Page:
Geetanjali Mukherjee

Saturday, March 19, 2016

Finding Inspiration From Diverse Sources

I never really listened to podcasts until a couple of weeks ago. I know that does sound strange, but I had a bad experience a few years ago when I tried to listen to lectures on iTunes on my phone, and found it really difficult - maybe it was the ambient noise (I tried listening while traveling on public transport) or maybe I just couldn’t get into the topic. Whatever it was, I gave up. It was a shame, because I believe in trying new methods for learning, and in my recent book Anyone Can Get An A+ I recommend adding videos and audio books and lectures to the set of learning materials when trying to master a subject. I felt slightly strange giving advice that I myself found it hard to follow, but I knew there would be students who would gain a lot more from those sort of materials than I do.

Somehow I stumbled on to listening to a popular podcast on self-publishing (Joanna Penn’s The Creative Penn Podcast), and I found that I really loved listening to it and found it very useful. In fact, I started to listen to episodes I downloaded while on the treadmill at the gym, and I found myself getting motivated to work out more often, and for longer times, than I normally would, just because I wanted to listen more. I even began to listen while waiting in line at the grocery store, on the bus, and while cooking.

As soon as I discovered that I could actually listen to podcasts, I tried out a few others. I downloaded a test episode from a few shows - others on self-publishing, on writing, and even on productivity (readers will recognize that these are precisely the topics of this blog, and obviously subjects I am really interested in). I have found a few interesting shows, and even episodes that I didn’t enjoy as much because I didn’t quite connect to the host, I found some really useful tips.

The most important thing - I learnt a lot from the various shows, advice on marketing my books, knowledge of the industry, really useful productivity tips that I can’t wait to start to implement. And I got a lot of ideas while listening, which weren’t directly from the podcasts, but ideas triggered indirectly. I got the idea for four books (I am not kidding!) and many blog post ideas. I was actually joking to myself that I should probably start carrying my laptop to the gym, and start typing right there.

In fact, I think the most productive thing I have done this year so far is to start listening to these shows, because I feel like I am in a completely different head-space when I am listening. I love to read, I read a lot more than most (and certainly more than I post on my Goodreads page), and I never thought that anything could be better than learning from someone else’s wisdom and experiences through reading what they have to say. Except now I realize, that while I will always cherish the lessons from books, hearing someone talking and really walking you through their experiences really makes the knowledge much more accessible. This was even the case where I had read the transcript of the audio sometime back (yes, I hated listening to audio so much I would just look for the transcript where possible).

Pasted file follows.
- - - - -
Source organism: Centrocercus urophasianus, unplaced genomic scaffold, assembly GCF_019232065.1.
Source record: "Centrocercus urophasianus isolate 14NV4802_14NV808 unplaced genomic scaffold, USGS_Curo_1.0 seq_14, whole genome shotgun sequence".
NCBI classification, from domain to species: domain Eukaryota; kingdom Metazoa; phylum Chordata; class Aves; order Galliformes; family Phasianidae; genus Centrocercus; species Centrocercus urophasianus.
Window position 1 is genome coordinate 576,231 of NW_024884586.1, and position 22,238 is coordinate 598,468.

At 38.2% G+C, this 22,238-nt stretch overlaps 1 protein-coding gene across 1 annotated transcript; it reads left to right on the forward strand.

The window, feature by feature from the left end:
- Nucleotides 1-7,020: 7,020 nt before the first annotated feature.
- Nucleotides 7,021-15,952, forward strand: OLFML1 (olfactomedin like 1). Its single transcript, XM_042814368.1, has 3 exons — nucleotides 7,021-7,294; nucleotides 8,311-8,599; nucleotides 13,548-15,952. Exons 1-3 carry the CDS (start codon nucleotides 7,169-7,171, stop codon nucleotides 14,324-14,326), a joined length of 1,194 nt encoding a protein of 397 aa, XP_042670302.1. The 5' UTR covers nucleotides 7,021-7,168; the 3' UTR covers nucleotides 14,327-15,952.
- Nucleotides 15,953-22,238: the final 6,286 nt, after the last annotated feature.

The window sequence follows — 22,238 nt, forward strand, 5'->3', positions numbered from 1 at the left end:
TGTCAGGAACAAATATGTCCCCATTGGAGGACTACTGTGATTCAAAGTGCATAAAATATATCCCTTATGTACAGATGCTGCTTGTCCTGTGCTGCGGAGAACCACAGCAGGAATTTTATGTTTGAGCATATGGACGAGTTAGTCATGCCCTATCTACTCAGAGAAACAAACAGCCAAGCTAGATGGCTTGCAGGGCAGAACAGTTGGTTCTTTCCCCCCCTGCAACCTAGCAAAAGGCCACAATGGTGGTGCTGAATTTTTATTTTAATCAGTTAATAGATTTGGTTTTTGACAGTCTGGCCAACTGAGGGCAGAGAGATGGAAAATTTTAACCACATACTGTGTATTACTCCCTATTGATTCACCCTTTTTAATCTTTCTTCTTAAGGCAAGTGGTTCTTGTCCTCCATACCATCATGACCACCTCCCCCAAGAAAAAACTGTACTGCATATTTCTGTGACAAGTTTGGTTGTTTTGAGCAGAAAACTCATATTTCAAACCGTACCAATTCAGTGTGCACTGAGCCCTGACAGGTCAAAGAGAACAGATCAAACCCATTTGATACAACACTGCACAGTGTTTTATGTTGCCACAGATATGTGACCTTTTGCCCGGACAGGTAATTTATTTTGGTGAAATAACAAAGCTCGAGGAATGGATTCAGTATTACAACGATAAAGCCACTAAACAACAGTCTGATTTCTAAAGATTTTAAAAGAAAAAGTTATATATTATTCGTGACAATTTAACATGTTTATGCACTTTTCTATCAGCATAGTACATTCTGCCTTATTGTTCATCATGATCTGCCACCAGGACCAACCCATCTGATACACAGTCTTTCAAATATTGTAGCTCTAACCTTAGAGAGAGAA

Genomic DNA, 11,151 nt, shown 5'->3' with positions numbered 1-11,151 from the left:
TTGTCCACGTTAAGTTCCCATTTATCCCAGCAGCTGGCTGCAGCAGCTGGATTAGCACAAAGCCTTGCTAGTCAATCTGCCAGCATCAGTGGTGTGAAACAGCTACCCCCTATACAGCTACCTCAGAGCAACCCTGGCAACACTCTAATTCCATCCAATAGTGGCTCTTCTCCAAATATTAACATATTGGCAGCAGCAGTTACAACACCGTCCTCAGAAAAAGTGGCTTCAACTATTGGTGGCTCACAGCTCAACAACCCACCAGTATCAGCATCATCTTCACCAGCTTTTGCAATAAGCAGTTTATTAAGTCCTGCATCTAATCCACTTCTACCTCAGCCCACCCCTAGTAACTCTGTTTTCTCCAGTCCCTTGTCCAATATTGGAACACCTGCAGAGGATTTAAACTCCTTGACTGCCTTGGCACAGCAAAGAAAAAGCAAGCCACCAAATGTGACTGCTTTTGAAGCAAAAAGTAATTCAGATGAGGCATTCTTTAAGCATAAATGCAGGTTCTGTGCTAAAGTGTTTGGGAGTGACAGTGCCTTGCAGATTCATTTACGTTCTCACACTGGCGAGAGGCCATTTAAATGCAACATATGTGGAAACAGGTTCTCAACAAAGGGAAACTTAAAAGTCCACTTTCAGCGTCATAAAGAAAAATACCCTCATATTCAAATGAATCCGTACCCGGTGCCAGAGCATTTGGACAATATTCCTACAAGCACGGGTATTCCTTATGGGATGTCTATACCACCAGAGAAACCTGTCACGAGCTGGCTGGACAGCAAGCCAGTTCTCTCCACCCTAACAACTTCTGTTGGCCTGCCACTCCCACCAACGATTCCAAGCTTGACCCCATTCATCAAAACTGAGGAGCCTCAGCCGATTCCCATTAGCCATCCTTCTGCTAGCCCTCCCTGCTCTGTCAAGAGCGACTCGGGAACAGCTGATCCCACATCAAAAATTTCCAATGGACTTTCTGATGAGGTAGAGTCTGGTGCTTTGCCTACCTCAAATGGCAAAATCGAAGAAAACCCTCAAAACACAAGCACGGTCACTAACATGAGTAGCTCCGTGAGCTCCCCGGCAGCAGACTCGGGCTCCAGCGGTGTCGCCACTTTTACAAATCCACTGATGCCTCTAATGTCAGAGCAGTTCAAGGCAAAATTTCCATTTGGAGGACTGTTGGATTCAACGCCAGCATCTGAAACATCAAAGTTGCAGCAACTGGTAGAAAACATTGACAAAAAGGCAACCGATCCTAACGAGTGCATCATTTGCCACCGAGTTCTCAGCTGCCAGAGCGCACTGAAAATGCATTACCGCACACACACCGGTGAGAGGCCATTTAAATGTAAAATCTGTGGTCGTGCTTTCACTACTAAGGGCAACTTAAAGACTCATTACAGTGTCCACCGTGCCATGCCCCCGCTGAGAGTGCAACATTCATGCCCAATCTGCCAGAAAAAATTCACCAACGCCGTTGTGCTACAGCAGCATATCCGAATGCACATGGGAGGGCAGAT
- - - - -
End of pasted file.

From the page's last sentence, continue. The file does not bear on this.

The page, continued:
I also find listening to people who are successful in an area that I am trying to develop, makes me start thinking of myself differently about that area. That sounds complicated  - but what I really mean is that if I listen to someone who is really productive talking about improving productivity, I start to unconsciously model my thinking and behavior around what that person said. This is similar to the life advice I read somewhere that we are the sum-total of the five people we spend the most time with. I know that’s kind of scary (unless you happen to best friends with Oprah or JK Rowling or Richard Branson), and although we can’t always choose our environment (you’re stuck with your colleagues and your boss for instance), we can choose who we allow into our head-space (or who we choose to emulate our behavior on). By listening to people who are successful in an area that I want to improve in, I have already started to change the ticker tape of thoughts in my head from “how come nothing is changing” or “why is someone else succeeding and not me” to “have I done my writing today?” or “let’s try to implement these marketing suggestions”.

As you can tell, I am pretty excited about my discovery, and as usual, I am telling everyone within earshot - I already tried to convert my parents into podcast listeners, subtly dropping, “so I was listening to this podcast and it said...” into almost every conversation. Watch this space on an update on how successful I am in that regard, but in the meantime, I thought I would share here about my new method for finding inspiration. And my final parting piece of advice - branch out. If you are a business professional, by all means listen to HBR and The Economist podcasts, but also try out something on literature or history. If you are a writer, listen to some of the fabulous shows out there that interview writers and talk about marketing, and then check out something on science, or philosophy. Just sample something different, and you never know, you might get the idea for your next great project!

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